Peste des petits ruminants, PPR (cause, symptoms, treatment)

Synonyms: Goat plague, Kata


• Peste des petits ruminants (PPR) is a highly contagious, acute, or subacute viral disease of goats and sheep characterized by fever, erosive stomatitis, conjunctivitis, gastroenteritis and pneumonia.
• This disease was first described in 1942 in West Africa and it is closely related to the rinderpest virus, canine distemper virus and human measles virus.


• Peste des petits ruminants virus (PPRV) is a single-stranded, non-segmented RNA virus belonging to the genus Morbili virus, subfamily Paramyxovirinae, family Paramyxoviridae.
• It is primarily a disease of goats and sheep. Goats, particularly young ones, (4 months to 1 year of age) are usually more severely affected than sheep.
• The infection also occurs in wild ungulates.
• Cattle, buffaloes, camels and pigs are rarely susceptible. They do not exhibit clinical signs and are unable to transmit the disease to other animals.
• Transmission requires close contact between animals. Infection occurs mainly through inhalation of aerosols and by ingestion. There is no known carrier state. The spread is not dependant on vectors.

Predisposing factors

  • History of recent movement or gathering together of sheep and/or goats of different ages
  • Introduction of recently purchased animals
  • Change in weather such as the onset of the rainy season or dry, cold periods
  • Contact with a trade or nomadic animals.


• Incubation period is 6 days.

Acute form

  • Fever and serous rhinorrhoea – Erosions in the mucous membranes lining the upper alimentary, upper respiratory, and urogenital tracts for first 1-2 days followed by fever
  • Profuse salivation, protruded and retracted tongue.
  • Rhinorrhea becomes mucopurulent often blocks the nostrils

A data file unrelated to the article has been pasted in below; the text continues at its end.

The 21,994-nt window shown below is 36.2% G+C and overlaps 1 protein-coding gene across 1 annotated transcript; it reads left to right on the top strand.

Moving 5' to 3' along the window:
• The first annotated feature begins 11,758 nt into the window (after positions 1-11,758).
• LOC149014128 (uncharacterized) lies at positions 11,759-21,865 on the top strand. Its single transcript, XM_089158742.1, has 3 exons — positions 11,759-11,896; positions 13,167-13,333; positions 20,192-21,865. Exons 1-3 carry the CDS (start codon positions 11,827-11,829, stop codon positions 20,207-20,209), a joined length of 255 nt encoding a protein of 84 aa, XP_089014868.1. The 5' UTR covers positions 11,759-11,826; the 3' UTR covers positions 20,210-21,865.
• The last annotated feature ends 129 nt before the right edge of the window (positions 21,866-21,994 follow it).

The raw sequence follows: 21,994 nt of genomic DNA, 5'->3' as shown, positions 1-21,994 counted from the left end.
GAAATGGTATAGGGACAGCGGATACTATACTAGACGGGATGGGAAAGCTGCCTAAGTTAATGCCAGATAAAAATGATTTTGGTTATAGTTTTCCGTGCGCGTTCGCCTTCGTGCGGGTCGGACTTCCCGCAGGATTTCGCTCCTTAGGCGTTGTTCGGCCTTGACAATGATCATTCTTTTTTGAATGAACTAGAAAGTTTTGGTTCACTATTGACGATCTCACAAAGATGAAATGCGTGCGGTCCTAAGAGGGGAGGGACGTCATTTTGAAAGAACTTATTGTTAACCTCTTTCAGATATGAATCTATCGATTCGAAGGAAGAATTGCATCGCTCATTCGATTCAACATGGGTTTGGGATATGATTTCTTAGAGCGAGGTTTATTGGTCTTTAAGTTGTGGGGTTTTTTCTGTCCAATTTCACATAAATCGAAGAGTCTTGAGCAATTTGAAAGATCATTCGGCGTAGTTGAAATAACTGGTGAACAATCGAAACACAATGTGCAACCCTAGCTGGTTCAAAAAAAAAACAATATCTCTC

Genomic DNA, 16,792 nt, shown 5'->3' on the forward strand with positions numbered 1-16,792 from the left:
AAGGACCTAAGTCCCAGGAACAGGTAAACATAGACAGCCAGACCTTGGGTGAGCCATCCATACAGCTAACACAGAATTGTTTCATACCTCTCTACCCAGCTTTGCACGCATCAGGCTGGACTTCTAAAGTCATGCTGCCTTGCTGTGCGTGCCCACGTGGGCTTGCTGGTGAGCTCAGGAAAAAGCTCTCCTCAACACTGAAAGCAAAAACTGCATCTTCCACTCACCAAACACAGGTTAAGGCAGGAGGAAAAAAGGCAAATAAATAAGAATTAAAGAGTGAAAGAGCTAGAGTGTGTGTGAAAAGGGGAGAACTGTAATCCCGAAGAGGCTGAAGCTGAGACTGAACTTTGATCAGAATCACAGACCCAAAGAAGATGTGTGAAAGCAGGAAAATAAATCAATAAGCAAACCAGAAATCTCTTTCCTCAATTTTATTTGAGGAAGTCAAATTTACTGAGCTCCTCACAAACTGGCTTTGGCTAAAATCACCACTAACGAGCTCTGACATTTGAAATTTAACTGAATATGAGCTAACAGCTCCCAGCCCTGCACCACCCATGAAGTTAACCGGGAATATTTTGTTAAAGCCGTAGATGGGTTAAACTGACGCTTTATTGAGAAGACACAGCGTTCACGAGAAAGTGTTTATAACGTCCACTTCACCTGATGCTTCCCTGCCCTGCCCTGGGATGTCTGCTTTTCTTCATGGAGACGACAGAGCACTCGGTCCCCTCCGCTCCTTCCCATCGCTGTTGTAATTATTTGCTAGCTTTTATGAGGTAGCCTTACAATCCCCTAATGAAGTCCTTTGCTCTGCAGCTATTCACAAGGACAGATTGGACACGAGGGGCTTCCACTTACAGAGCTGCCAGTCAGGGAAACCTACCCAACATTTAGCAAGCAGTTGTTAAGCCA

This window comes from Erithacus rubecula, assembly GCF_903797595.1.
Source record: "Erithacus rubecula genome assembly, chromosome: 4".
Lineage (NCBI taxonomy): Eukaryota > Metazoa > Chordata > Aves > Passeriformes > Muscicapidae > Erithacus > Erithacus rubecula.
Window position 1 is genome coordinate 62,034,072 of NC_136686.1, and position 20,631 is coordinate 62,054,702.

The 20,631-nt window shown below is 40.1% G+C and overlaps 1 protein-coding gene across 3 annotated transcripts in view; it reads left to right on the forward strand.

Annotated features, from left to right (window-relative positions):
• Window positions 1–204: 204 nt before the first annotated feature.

• Diarrhoea and pneumonia.

Per acute form

  • Follow incubation period that is often as short as 2 days
  • Profuse nasal catarrh precedes a sudden high fever with signs of depression, dyspnoea, anorexia and constipation
  • Diarrhoea, leucopenia


Samples collection

• Live animals: Buccal and rectal mucosa, tears, whole blood (buffy coat), nasal secretions, faeces and gum debris.
• Dead animals: Oral mucosa, tonsils, lungs, small, large intestines and mesenteric lymph nodes.

Diagnosis is based on

  • Classical clinical signs
  • Virus isolation and identification in cell cultures
  • Demonstration of viral antigen in the buffy coat, body secretions, faeces, lymph nodes and tonsils by immunohistochemical methods, dot-ELISA, AGID and CIEP.

Note: unlike rinderpest, PPR viral antigen is still high in tissues of animals dying from the disease.

  • Serology: Virus neutralization tests (VNT) and competitive ELISAs recommended serologically tests by OIE.
  • Complement Fixation Test and AGID are most commonly. More recently ELISA has been developed based on monoclonal antibodies specific for the N or H proteins of PPR and rinderpest viruses, and which enable differential diagnosis of the two viruses.

Differential diagnosis

• Rinderpest: Affects both cattle and small ruminants. The symptoms are very severe in cattle than in small ruminants.

• Pasteurellosis: The disease is characterized by obvious respiratory signs, infrequent diarrhoea, and a mortality rate rarely exceeding 10 per cent. The bipolar organisms can be readily demonstrated in smears.

• CCPP: There is no digestive system involvement, and the clinical signs and lesions are confined to the respiratory system and pericardium.

• Bluetongue: Sheep are mostly affected. Swelling of the lips, muzzle, oral mucosa and coronitis are more common.

• Contagious ecthyma: Proliferative necrotic lesions seen in the lips rather than the whole oral cavity. The absence of nasal discharges and diarrhoea also distinguish orf from PPR.

Prevention and control

  • There is no treatment for PPR.
  • Oxytetracycline and chlortetracycline prevent secondary bacterial infections.
  • Hyperimmune serum from cattle hyperimmunized against rinderpest
  • Quarantine of the newly purchased animals, isolation of the affected animals, and following strict hygienic measures will help to control the disease.


  • vaccinate sheep or goats with PPR vaccine at the age of 6 months and booster dose once a year.
  • The tissue culture rinderpest vaccine at a dose of 102.5 TCID50 protects goats for at least 12 months against PPR.
  • This vaccine is safe for pregnant goats.
  • A homologous PPR tissue culture vaccine produced by attenuation in Vero cells is commercially available.
  • Newly developed recombinant vaccinia or capripox viruses expressing the fusion (F) and Haemagglutinin (H) protein genes of the rinderpest virus are also effective against PPR.
Peste des petits ruminants (PPR)
Peste des petits ruminants (PPR)

Source: Pirbright Institute

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